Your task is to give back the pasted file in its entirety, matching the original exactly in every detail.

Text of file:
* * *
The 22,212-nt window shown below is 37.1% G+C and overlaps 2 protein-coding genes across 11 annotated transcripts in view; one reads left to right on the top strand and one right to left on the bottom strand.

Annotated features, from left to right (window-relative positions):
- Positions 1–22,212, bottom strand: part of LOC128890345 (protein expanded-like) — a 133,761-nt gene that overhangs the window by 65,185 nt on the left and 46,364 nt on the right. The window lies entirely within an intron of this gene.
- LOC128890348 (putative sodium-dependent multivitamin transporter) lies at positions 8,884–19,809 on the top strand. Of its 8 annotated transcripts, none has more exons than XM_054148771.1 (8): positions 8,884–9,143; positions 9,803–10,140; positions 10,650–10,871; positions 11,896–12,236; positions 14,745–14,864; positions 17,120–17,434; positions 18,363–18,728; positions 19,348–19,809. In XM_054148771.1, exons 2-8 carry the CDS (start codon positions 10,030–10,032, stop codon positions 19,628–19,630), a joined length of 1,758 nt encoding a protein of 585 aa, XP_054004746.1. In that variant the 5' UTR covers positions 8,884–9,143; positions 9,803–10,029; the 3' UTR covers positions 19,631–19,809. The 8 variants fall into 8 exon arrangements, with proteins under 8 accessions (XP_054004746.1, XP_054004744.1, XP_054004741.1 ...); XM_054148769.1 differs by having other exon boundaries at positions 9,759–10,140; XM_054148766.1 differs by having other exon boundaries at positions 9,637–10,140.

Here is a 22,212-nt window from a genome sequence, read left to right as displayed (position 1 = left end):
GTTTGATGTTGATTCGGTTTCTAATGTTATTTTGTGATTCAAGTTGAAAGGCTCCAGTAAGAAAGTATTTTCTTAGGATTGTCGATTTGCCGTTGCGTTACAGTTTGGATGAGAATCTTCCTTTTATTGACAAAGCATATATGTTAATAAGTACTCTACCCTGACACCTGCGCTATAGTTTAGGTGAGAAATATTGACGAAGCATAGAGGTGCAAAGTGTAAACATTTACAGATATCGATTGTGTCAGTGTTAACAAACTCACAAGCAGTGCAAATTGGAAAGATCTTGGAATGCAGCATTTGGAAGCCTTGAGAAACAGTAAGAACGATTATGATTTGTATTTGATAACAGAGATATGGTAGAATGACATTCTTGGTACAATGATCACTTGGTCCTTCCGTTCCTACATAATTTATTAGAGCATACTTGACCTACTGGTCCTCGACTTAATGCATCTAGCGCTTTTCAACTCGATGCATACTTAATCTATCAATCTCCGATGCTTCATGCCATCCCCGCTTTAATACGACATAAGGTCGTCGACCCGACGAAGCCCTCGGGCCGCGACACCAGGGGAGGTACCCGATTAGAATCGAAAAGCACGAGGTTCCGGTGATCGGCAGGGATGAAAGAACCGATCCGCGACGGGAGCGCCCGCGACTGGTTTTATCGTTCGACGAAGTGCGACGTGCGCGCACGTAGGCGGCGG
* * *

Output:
The 22,212-nt window shown below is 37.1% G+C and overlaps 2 protein-coding genes across 11 annotated transcripts in view; one reads left to right on the top strand and one right to left on the bottom strand.

Annotated features, from left to right (window-relative positions):
- Positions 1–22,212, bottom strand: part of LOC128890345 (protein expanded-like) — a 133,761-nt gene that overhangs the window by 65,185 nt on the left and 46,364 nt on the right. The window lies entirely within an intron of this gene.
- LOC128890348 (putative sodium-dependent multivitamin transporter) lies at positions 8,884–19,809 on the top strand. Of its 8 annotated transcripts, none has more exons than XM_054148771.1 (8): positions 8,884–9,143; positions 9,803–10,140; positions 10,650–10,871; positions 11,896–12,236; positions 14,745–14,864; positions 17,120–17,434; positions 18,363–18,728; positions 19,348–19,809. In XM_054148771.1, exons 2-8 carry the CDS (start codon positions 10,030–10,032, stop codon positions 19,628–19,630), a joined length of 1,758 nt encoding a protein of 585 aa, XP_054004746.1. In that variant the 5' UTR covers positions 8,884–9,143; positions 9,803–10,029; the 3' UTR covers positions 19,631–19,809. The 8 variants fall into 8 exon arrangements, with proteins under 8 accessions (XP_054004746.1, XP_054004744.1, XP_054004741.1 ...); XM_054148769.1 differs by having other exon boundaries at positions 9,759–10,140; XM_054148766.1 differs by having other exon boundaries at positions 9,637–10,140.

Here is a 22,212-nt window from a genome sequence, read left to right as displayed (position 1 = left end):
GTTTGATGTTGATTCGGTTTCTAATGTTATTTTGTGATTCAAGTTGAAAGGCTCCAGTAAGAAAGTATTTTCTTAGGATTGTCGATTTGCCGTTGCGTTACAGTTTGGATGAGAATCTTCCTTTTATTGACAAAGCATATATGTTAATAAGTACTCTACCCTGACACCTGCGCTATAGTTTAGGTGAGAAATATTGACGAAGCATAGAGGTGCAAAGTGTAAACATTTACAGATATCGATTGTGTCAGTGTTAACAAACTCACAAGCAGTGCAAATTGGAAAGATCTTGGAATGCAGCATTTGGAAGCCTTGAGAAACAGTAAGAACGATTATGATTTGTATTTGATAACAGAGATATGGTAGAATGACATTCTTGGTACAATGATCACTTGGTCCTTCCGTTCCTACATAATTTATTAGAGCATACTTGACCTACTGGTCCTCGACTTAATGCATCTAGCGCTTTTCAACTCGATGCATACTTAATCTATCAATCTCCGATGCTTCATGCCATCCCCGCTTTAATACGACATAAGGTCGTCGACCCGACGAAGCCCTCGGGCCGCGACACCAGGGGAGGTACCCGATTAGAATCGAAAAGCACGAGGTTCCGGTGATCGGCAGGGATGAAAGAACCGATCCGCGACGGGAGCGCCCGCGACTGGTTTTATCGTTCGACGAAGTGCGACGTGCGCGCACGTAGGCGGCGG